Schlangenbrot über einem Feuer.


Campfire tips & tricks

  • #Cooking
  • #Bivouacking
Bushcraft pro
© Fotos

Sitting around a campfire, watching the flickering flames, warming yourself with its heat or even cooking on the fire: bushcraft expert Philippe explains how to light a fire in just a few steps and how to choose a suitable spot for it.

You need wood to make a fire – everyone knows that. But before you can even get the first flame burning, you need a suitable spot for your fire. Ideally, pick an existing fire pit, rather than setting up a new one. There are more than 500 official ‘Swiss Family’ fire pits and countless municipal BBQ areas. If you really can’t find a fire pit, choose a sheltered area that’s a decent distance away from trees and branches. A stony or sandy spot is particularly good. You can also make a fire on damp ground: a gravel riverbank is ideal. There, you’ve also got water on hand to put the fire out.

Lighting a fire – here’s how

Eine Person versucht Feuer zu machen.
Photo © Philippe Heitz

Before you light your fire, you’ve got to collect your material: you need tinder, kindling and fuel. These range from very thin to thick.

The thinner and drier your tinder is, the quicker your fire will burn. Brushwood, birch bark and pine chips make perfect tinder. Only put thick wood onto the fire once the flames are properly established.

Jeamand macht mithilfe eines Feuerstahls ein Feuer.
Photo © Philippe Heitz

A knife and fire steel are a failsafe combination, even if the weather’s damp. They can withstand miserable conditions better than matches or lighters.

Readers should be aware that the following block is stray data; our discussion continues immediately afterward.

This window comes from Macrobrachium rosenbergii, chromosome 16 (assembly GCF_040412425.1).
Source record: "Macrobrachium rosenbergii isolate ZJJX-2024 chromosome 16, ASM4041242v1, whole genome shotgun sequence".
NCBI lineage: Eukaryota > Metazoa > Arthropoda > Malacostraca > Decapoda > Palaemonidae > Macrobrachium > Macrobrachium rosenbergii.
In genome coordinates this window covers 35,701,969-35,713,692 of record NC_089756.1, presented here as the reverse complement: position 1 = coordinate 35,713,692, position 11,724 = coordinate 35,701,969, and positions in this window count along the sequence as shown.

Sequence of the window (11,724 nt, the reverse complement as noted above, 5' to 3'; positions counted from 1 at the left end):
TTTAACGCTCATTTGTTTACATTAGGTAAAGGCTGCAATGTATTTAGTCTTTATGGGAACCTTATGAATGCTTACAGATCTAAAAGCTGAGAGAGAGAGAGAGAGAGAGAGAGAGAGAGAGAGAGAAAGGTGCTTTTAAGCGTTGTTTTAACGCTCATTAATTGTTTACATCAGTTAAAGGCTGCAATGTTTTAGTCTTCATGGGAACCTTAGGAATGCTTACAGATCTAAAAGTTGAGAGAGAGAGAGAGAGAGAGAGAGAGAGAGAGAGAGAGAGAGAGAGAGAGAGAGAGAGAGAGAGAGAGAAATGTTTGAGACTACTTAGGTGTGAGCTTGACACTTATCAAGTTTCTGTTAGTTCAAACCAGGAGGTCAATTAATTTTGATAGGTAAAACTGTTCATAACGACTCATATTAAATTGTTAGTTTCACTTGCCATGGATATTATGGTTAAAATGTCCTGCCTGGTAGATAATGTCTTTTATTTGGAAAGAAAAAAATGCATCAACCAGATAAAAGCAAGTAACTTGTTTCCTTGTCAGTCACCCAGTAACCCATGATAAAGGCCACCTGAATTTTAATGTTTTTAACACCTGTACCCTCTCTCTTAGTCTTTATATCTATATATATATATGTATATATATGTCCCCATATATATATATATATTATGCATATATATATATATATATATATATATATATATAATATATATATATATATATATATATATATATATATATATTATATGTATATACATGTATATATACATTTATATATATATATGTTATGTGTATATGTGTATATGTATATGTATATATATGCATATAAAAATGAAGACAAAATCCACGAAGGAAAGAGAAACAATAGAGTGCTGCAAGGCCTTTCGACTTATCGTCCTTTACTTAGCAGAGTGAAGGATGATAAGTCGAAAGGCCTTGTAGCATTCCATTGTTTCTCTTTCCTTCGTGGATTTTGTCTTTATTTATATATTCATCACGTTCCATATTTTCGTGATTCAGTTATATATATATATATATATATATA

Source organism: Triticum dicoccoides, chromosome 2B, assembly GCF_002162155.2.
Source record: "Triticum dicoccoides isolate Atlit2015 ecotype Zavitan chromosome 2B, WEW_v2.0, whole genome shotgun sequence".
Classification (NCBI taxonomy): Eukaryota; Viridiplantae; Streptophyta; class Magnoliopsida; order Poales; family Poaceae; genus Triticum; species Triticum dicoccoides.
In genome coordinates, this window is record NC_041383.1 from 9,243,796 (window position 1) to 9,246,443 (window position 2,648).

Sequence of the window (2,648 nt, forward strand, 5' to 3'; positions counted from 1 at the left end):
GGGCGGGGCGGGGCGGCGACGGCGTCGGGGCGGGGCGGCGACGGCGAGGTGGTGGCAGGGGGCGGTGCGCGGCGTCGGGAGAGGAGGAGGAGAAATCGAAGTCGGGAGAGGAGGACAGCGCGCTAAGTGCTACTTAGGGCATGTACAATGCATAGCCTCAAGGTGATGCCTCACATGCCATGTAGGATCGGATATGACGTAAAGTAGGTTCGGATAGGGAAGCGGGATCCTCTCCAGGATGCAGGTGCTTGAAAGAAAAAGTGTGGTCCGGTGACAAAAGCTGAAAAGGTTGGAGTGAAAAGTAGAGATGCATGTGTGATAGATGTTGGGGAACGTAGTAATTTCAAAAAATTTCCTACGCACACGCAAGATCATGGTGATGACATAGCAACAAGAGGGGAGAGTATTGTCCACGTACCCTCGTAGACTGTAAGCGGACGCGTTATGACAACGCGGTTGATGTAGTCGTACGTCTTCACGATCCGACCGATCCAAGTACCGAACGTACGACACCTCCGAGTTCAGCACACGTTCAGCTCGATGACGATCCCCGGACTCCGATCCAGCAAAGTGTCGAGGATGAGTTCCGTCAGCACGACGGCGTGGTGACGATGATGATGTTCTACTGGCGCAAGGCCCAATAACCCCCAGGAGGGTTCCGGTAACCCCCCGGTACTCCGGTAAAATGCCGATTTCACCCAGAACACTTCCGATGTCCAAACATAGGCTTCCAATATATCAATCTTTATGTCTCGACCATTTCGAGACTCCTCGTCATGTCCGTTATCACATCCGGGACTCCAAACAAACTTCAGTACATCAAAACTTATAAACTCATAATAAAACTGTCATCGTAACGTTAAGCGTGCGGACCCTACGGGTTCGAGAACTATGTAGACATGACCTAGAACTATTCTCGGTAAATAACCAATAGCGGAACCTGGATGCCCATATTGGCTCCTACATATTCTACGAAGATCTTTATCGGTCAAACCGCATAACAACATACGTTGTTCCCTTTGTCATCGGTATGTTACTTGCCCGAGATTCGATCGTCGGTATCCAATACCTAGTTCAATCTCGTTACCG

Tip: greasy crisps or nachos are ideal fire accelerants. Give them a try!

Eine Gruppe von Menschen sitzt um ein Lagerfeuer.
Photo © Raphael Zeller

When the fire’s underway, you can dry damp wood at its edge. Keep the fire as big as you need, as small as possible, and don’t burn wood unnecessarily.

Now it’s time to treat yourself: get warm and cosy by the fire, grill sausages, eat campfire bread or just gaze contentedly into the flickering flames.

Safely putting out the fire

Never leave the campfire unattended and put it out completely before you leave the site. To do so, let the fire burn down as far as possible, before quenching the remaining embers with sand, damp soil or water. Then, use your hand to check that everything is out – including large chunks of burnt wood.

Lighting a fire: what’s allowed?

Switzerland doesn’t have a federal law banning fires in the great outdoors. Cantons and municipalities can only impose permanent or temporary bans on campfires in nature conservation areas or if there’s a risk of a forest fire. Always check the warnings issued by the Federal Office for the Environment (FOEN) if you’re planning to have a fire in a wooded area.

  • #Cooking

  • #Bivouacking

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